back to article IT outages in the financial sector: Legacy banks playing tech catch-up risk more outages, UK MPs told

Banks with mountains of legacy tech risk causing more outages as they race to catch up with their "agile" competitors, the Treasury Select Committee was told. Speaking at the hearing on IT outages in the financial sector yesterday, deputy chief executive of the Prudential Regulation Authority, Lyndon Nelson said innovations in …

  1. Doctor Syntax Silver badge

    'how many times in a week can we change an app without it falling over?'"

    Seriously? Try asking how many times a week you can make a change and add something of value to the customer.

    I suspect those "competitive reasons" have more to do with internal bragging rights.

    1. Andrew Commons

      Bragging rights

      "Internal bragging rights"..Yup, Dev and Ops orbiting so closely and so rapidly they are being picked up by LIGO.

      The whole development methodology space seems to become completely unglued.

    2. DontFeedTheTrolls

      "how many times a week you can make a change and add something of value to the customer"

      How many times a week you can make a change to fix the bugs we didn't find as we were so desperate to roll out fixes to the bugs we introduced last week

    3. SVV

      The correct answer to the original question is : zero. During my bank IT days, new code took weeks, if not months to go into production, after at least 3 levels of testing (the last one before release being a complete mirror of the production environment). Strangely enough, there were never any disasters or outages when the code went live.

      Are they wondering why that's started happening since they moved to the very frequent release "agile" model?

  2. James Anderson

    I do not really think there is a shortage of COBOL programmers. Rather a shortage of COBOL jobs jobserve list 4 COBOL contract vacancies and 6 permanent positions (only 1 contract offered decent money!).

    Compare this with another legacy language like 'C#' with over a thousand job offers most reasonably well paid. Or BASIC with 550 vacancies.

    I thinkthe banks are just making up excuses to fob of the regulator.

    1. Doctor Syntax Silver badge

      I suspect the changes aren't to the back ends but to the web front end and the mobile apps and whatever the latter talk to.

      Of course to really screw up, just migrate whole lot to a shiny new platform which is, of course, launched on a course to become "legacy" in a year or two.

    2. Michael Wojcik Silver badge

      Indeed. Claims like this one:

      He noted not many programmers are left who can use COBOL.

      are both wildly erroneous and completely irrelevant. Any competent programmer can learn to maintain COBOL source, and - as anyone who's dealt with real-world applications knows - so can a great many incompetent ones.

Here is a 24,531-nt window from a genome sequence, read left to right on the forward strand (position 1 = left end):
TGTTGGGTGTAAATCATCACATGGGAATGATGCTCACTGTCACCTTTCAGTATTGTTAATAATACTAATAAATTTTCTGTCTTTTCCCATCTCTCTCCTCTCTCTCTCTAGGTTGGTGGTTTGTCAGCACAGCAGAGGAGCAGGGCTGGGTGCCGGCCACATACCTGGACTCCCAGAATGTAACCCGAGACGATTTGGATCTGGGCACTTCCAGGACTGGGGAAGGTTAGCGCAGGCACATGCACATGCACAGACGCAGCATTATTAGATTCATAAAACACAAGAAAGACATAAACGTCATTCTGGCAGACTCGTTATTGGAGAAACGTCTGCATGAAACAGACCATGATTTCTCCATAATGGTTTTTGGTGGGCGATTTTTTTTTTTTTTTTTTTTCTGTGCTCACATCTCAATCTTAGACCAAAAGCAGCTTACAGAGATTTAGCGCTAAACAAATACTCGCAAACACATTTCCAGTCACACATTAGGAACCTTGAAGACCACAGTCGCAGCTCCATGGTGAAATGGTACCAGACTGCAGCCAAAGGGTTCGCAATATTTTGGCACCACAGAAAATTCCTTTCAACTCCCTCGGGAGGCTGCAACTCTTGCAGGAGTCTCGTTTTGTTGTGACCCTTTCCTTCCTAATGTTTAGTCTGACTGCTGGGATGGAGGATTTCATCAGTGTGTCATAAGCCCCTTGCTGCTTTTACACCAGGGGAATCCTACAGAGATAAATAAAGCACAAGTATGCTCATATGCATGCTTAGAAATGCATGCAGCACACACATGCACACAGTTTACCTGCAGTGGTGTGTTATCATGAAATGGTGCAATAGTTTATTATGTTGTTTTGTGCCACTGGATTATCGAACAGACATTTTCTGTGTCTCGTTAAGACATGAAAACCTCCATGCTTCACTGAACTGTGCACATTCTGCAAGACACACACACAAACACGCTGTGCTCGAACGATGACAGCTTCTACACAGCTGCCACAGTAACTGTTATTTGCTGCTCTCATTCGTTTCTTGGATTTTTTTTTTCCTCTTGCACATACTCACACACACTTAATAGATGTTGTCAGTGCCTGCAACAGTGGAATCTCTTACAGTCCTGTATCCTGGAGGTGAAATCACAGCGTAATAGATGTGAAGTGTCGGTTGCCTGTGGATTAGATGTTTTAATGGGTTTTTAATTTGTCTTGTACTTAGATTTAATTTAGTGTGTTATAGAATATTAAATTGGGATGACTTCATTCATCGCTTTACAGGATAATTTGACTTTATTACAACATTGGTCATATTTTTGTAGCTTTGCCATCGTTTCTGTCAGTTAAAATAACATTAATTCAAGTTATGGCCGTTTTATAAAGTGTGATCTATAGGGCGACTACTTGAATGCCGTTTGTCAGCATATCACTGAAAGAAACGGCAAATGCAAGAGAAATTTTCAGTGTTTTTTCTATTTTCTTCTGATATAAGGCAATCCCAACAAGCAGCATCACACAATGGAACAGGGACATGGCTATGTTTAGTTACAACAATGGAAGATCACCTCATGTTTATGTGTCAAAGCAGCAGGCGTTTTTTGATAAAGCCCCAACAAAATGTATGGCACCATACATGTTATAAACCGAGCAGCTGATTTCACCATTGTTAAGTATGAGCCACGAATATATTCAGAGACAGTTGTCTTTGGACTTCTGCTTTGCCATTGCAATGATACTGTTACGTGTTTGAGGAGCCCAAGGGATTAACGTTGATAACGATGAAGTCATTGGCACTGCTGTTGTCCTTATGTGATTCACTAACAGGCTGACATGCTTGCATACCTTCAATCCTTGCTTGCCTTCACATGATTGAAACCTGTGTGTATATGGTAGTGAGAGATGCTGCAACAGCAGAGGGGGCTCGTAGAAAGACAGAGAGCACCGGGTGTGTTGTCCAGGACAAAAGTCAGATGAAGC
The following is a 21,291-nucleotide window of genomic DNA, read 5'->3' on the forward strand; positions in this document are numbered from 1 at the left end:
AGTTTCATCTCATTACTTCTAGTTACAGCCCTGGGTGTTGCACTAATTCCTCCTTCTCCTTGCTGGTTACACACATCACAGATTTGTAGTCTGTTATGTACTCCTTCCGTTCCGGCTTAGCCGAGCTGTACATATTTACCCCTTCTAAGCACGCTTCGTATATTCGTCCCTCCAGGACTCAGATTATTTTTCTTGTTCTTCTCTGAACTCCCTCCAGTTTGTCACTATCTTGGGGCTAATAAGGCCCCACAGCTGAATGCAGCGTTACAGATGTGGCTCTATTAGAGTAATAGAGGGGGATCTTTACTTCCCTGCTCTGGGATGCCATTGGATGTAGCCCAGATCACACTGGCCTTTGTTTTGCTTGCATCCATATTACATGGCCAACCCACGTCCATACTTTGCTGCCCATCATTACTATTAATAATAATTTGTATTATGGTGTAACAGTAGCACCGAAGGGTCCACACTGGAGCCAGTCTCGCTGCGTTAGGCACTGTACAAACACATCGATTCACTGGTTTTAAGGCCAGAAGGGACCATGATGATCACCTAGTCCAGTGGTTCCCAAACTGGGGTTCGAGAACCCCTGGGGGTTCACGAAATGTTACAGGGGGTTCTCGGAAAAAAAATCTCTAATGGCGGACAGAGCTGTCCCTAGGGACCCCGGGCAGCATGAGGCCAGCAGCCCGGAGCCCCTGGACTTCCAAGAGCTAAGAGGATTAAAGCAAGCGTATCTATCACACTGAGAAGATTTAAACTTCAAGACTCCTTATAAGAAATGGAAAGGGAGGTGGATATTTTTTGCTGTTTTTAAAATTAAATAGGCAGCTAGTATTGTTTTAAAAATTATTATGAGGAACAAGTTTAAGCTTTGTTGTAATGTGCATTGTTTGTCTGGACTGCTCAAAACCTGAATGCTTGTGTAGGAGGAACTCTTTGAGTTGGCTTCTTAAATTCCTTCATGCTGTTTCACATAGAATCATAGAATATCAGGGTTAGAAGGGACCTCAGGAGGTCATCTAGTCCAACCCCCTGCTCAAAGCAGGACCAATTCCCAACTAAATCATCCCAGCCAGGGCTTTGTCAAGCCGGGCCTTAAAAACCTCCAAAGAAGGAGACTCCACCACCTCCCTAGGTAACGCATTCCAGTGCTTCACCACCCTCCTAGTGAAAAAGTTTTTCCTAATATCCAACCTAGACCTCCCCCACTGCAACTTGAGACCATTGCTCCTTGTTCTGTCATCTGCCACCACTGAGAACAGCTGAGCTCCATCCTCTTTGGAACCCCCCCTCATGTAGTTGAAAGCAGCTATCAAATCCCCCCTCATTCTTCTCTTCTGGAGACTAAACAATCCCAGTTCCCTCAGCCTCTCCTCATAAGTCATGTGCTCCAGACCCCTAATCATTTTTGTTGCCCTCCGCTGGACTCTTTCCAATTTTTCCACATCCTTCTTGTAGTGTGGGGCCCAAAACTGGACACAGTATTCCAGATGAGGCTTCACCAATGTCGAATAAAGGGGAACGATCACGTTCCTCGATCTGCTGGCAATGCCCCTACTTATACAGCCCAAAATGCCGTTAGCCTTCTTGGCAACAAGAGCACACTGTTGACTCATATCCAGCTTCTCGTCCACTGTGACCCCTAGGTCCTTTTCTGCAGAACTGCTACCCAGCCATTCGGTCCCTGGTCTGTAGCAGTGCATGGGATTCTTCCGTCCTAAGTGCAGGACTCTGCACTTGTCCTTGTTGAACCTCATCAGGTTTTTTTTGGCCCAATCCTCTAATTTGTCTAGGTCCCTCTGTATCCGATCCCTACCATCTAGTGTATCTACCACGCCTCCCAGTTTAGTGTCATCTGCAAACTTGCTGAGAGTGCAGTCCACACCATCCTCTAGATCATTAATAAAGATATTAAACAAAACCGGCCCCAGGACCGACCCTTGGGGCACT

The only labor issue with COBOL source code is employers' reluctance to hire the people who already know the language (generally because they're older and want a decent wage), or to pay callow youths enough to learn it.

  3. tiggity Silver badge

    Never mind the apps

    Stop closing branches!

    I'm not going to do phone or computer banking as zero faith that if something goes wrong bank will make it my fault so financial loss.

    e.g. zeroday pwns computer, just about any exploit pwns android device with slow / non existent patch role out of many manufacturers (and with grim irony, rooting phone lets you do things to make it safer, but bank apps if detect rooted won't run on rooted phones)

    More relevant if I had banking app & phone was .stolen (all sensible knife point thieves make sure you unlock it) its a PITA jumping through hoops to get any dodgy transactions made on phone resolved by the bank.

    If I go into a bank branch, get a nice paper receipt for the transaction, then if anything goes wrong its definitely banks fault and so no financial loss.

    Most of those old mainframe systems fairly rock solid after all those years, hassles come with making non essential changes (as article implied, not that many people with the skills / knowledge, especially as a lot of the banks decided to start sacking their experienced IT folk)

    1. phuzz Silver badge

      Re: Never mind the apps

      "If I go into a bank branch, get a nice paper receipt for the transaction, then if anything goes wrong its definitely banks fault and so no financial loss."

      I suspect the bank can afford more lawyers who will argue that your little bit of paper is not legally valid than you can afford lawyers to argue the opposite.

  4. teebie

    "Members of the public would probably be alarmed to learn that some of their financial institutions are running on systems that are possibly 50 years old.. and often are not well understood by the people working with them. "

    Only one of these 2 things is alarming. I rarely find myself thinking "Oh no, this thing has been working without causing problems for decades"

    1. Andrew Commons